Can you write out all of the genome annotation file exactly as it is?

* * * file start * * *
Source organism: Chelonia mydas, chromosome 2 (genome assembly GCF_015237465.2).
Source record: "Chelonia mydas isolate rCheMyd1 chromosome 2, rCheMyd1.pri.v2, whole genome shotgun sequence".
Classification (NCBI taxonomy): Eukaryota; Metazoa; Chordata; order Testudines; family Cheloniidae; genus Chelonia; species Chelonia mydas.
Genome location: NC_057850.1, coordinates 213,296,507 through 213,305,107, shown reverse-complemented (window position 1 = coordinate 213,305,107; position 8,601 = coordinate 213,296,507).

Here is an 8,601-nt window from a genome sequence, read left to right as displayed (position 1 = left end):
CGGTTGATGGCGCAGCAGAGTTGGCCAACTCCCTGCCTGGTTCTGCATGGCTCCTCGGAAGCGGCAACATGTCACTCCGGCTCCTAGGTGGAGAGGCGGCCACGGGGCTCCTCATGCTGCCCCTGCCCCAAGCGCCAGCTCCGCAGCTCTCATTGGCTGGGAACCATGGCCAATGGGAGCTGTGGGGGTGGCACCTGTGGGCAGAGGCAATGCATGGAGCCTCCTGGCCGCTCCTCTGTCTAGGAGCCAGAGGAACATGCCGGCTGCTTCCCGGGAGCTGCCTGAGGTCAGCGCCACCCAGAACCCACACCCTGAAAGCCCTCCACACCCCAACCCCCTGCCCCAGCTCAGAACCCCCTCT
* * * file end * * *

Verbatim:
Source organism: Chelonia mydas, chromosome 2 (genome assembly GCF_015237465.2).
Source record: "Chelonia mydas isolate rCheMyd1 chromosome 2, rCheMyd1.pri.v2, whole genome shotgun sequence".
Classification (NCBI taxonomy): Eukaryota; Metazoa; Chordata; order Testudines; family Cheloniidae; genus Chelonia; species Chelonia mydas.
Genome location: NC_057850.1, coordinates 213,296,507 through 213,305,107, shown reverse-complemented (window position 1 = coordinate 213,305,107; position 8,601 = coordinate 213,296,507).

Here is an 8,601-nt window from a genome sequence, read left to right as displayed (position 1 = left end):
CGGTTGATGGCGCAGCAGAGTTGGCCAACTCCCTGCCTGGTTCTGCATGGCTCCTCGGAAGCGGCAACATGTCACTCCGGCTCCTAGGTGGAGAGGCGGCCACGGGGCTCCTCATGCTGCCCCTGCCCCAAGCGCCAGCTCCGCAGCTCTCATTGGCTGGGAACCATGGCCAATGGGAGCTGTGGGGGTGGCACCTGTGGGCAGAGGCAATGCATGGAGCCTCCTGGCCGCTCCTCTGTCTAGGAGCCAGAGGAACATGCCGGCTGCTTCCCGGGAGCTGCCTGAGGTCAGCGCCACCCAGAACCCACACCCTGAAAGCCCTCCACACCCCAACCCCCTGCCCCAGCTCAGAACCCCCTCT